Roasted chilies – addictively spicy but liable to leave a burning sensation in the pit of one’s stomach – are flooding the cubicles of hungry office workers across Thailand.
In mid-2018, Thai sellers began importing chilies roasted in sesame from China’s Yunnan to test the local market. Thai tongues approved and orders for the bright red, rather dangerous-looking snack began pouring in by the sack.
“I guess it’s popular because Thai people already like spicy food,” said Pitchaya Wanwapana, the owner of Kin Prik, which started selling roasted chilies online in 2019. “Chilies are less spicy roasted than raw or in a stir fry, because the seeds have been pounded out.”
Many brands latch onto the claim that chili peppers are nutritious and a healthy snack, glossing over the salt and oil that helps make the snack so delicious.
Khaosod English tried out three roasted chili brands and rated them across three criteria: spiciness, crunchiness, and whether they’re unbearable salt-bombs.
Chilean is the most “neutral” of the bunch, which makes sense since they sell wholesale to other retailers who may then further flavor the chilies. The brand is less salty than many others – instead, the flavor has chicken soup notes and is slightly herbal. Chilean would go well with rice and stir-fries.
The spiciness is nothing overwhelming, though continual snacking will slowly spread the heat through your mouth. The dull crunch borders on chewiness. A 130 gram bag bought directly from Chilean costs 179 baht, with the chilies picked and roasted in Yunnan.
Yayee is more aggressively spicy and more crunchy too, like eating chips. This brand uses local Thai chili spur peppers, which seemed to make for the most complex flavor of the three we tried – think hot chilies a la southern Chinese food but with added Thai zest. Although the owner declined to be interviewed, she mentioned that her chilies are “homemade.” A 150 gram jar runs for 200 baht.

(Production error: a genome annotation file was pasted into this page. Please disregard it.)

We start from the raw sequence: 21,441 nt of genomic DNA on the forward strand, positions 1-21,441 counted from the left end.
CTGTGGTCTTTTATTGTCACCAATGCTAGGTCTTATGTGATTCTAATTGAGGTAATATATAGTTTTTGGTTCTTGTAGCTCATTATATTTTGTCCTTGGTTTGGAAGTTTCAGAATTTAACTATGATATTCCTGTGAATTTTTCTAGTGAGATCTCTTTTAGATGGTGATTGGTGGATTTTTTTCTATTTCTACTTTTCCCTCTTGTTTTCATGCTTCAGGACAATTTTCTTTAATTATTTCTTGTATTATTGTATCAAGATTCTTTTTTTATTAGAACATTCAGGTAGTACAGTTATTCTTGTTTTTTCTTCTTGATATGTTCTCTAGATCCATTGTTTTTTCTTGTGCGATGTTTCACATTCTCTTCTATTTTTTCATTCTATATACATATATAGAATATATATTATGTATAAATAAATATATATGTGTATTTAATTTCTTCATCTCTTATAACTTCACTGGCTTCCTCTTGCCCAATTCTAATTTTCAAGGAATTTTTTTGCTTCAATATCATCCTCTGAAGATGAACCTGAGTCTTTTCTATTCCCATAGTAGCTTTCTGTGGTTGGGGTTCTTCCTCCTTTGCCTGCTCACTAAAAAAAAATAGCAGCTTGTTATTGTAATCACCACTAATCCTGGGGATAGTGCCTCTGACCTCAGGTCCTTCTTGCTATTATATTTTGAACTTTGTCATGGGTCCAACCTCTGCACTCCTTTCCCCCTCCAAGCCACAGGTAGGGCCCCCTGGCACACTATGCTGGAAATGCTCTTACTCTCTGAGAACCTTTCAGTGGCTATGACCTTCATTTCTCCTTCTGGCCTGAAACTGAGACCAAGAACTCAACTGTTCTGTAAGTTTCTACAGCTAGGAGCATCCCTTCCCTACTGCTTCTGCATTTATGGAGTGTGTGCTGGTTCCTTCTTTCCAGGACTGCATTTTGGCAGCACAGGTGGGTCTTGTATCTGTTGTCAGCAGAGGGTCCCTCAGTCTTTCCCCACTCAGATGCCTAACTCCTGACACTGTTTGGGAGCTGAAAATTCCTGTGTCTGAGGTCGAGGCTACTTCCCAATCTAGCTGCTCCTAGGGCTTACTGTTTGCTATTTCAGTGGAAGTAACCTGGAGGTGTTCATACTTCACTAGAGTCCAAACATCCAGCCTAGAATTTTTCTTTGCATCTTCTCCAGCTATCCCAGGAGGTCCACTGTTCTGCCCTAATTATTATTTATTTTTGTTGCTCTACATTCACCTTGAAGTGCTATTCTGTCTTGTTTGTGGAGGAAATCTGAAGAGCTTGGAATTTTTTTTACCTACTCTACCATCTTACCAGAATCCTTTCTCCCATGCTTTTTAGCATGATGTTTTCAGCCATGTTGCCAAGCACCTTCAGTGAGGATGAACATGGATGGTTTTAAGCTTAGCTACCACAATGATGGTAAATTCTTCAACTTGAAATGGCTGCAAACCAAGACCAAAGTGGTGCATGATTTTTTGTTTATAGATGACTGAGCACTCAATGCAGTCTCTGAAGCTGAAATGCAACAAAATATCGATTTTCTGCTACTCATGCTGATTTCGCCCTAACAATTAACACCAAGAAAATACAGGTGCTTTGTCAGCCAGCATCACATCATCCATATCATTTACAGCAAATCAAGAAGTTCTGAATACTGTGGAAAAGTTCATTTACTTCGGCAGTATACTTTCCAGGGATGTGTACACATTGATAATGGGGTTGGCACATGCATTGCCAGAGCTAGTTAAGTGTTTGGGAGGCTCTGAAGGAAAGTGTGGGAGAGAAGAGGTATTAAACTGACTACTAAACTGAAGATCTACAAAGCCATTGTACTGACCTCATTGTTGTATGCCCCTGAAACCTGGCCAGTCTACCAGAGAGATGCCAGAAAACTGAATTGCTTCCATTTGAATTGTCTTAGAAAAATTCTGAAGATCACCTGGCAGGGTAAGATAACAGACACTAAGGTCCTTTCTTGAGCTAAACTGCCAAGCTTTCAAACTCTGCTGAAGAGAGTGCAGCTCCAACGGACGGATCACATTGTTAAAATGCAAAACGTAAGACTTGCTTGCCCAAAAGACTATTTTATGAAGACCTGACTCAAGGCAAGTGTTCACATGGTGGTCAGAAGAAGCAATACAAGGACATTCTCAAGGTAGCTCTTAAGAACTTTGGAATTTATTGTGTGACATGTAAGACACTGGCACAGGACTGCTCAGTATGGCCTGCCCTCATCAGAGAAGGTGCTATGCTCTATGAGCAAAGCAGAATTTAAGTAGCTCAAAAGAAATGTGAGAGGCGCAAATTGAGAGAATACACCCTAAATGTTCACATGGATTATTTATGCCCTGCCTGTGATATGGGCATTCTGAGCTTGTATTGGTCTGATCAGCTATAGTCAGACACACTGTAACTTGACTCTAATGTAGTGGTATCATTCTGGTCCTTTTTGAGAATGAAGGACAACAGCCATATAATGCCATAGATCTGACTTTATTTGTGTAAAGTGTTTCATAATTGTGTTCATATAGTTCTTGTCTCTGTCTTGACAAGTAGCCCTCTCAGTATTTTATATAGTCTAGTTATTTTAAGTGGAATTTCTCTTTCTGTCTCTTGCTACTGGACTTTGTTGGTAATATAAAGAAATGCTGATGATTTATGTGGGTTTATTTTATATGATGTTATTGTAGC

Finally, the label of Clean Paradise boasts both vegan and low-sodium credentials. It’s true these chilies don’t result in “sodium mouth”. They have a good crunch and the strongest toasted sesame smell of the three. Due to the snackability, spice collects in your mouth until you’re looking around for water. Like the others, the chilies go great with rice, or alone as a snack. An 80 gram jar sells for 88 baht.
Like many products from China, there are both “original” and “knockoff” roasted chilies.
“It’s like buying Huawei and Xiaomi versus buying non-branded electronics,” said Suchapat Jedsadawaranon, the owner of Chilean, which claims to be the original distributor of roasted chilies imported from China.
Suchapat recommends looking for chilies with Chinese or Thai FDA approval, preferably made in the Yunnan region. “Knockoffs” are made with local chili spur peppers (prik chee faa or พริกชี้ฟ้า) instead of Chinese hot peppers (prik puang jeen or พริกพวงจีน). The former has a smokier aroma, while the second gives off more of a herbal smell when roasted.
“Some resellers buy lower-grade roasted chilies, then cover up the taste with powdered seasoning, whether it’s larb flavor, salted egg, tom yum, and so on,” Suchapat said. “After that, it’s impossible to tell the difference.”
This article is unsponsored and we paid for the chilies ourselves.